Bob who was not yet as good onstage as he became after the American tour with Sly and the Family Stone, also felt the pressure from Jimmy Cliff that day. Upon one of my subsequent visits to see him, Bunny also introduced me to his lifelong friend Niney Holness. I knew how close they were as he was the only other person in Jamaica to call me Aggro upon first meeting me. I bonded with him right away. When Niney disappeared to go about his daily business Bunny innocently took me to see Tivoli Gardens. He was warned by a soldier-boy that there had been some trouble there but Bunny took me there anyway, just like Lloyd Charmers, another old friend had some years before. Then before I could blink, it was time to visit his little studio where he wove his magic and entertained so many information seekers, because as everyone would have realised by now, all those books about Jamaica music consisted mostly of information gleaned from the memory bank of this very giving man who is not afraid of telling it like it was, or still is.
I asked him why there were so many reels of tapes on the floor of the studio at that time. He said "bwoy Aggro mih ah jus' saat out dem ting now, cause yuh never know how tings can goh," Oh I knew he used to suffer from some serious stomach issues years before, but then he started to put on what I considered to be an excessive amount of weight and I asked him about it. Of course the answer was one of his by now patented laughs. Possibly more important to him at the time was the fact that he had completed and released the book I'd been begging him to write, instead of making other less knowledgeable people look like the fountain of all Jamaican culture. He then said he was going to write the second installment, to bring the information up to date, and I was excited at the prospect as I'd bought the first and found it to be wholly satisfying; a good book to have if you're interested in the history of Reggae.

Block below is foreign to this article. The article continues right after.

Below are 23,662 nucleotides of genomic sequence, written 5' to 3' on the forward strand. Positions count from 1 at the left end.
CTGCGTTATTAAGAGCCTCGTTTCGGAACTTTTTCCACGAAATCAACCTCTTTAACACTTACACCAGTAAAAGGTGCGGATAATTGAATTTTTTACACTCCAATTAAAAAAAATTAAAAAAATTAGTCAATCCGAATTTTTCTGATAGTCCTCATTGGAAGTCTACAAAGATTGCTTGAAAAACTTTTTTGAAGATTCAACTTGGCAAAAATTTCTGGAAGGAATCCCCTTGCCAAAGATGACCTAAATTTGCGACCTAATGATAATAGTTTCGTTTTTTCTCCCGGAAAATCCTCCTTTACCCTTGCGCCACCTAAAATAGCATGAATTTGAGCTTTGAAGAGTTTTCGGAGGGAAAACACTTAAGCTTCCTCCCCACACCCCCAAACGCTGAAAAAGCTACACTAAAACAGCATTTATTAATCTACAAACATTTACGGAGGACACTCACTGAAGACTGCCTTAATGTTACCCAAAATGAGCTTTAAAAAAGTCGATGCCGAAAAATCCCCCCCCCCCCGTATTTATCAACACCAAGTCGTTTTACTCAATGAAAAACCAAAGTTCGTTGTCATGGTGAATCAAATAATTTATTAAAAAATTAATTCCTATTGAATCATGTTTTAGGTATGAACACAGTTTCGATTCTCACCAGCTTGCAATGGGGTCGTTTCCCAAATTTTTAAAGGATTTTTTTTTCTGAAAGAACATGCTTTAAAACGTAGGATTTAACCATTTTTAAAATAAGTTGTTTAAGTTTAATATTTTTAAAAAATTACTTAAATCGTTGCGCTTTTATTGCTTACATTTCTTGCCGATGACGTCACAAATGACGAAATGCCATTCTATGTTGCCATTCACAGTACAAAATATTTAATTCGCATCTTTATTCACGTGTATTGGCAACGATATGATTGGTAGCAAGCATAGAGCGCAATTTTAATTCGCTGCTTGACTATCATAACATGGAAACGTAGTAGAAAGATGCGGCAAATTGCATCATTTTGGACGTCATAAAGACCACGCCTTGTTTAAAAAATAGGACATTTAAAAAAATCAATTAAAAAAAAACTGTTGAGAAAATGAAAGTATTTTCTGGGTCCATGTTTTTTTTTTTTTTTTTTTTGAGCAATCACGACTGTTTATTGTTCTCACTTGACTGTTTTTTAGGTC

Right now I am really sad. I mean losing Toots is bad enough but in Bunny Lee, we have lost a great producer of Reggae Music, the lexicon of most of the events and players of this music we all love that's called Reggae but most of all we've all lost a very special and friendly man, "Bunny Striker Lee.”

Rest In Peace.
Ringbang For Life.
Eddy Grant.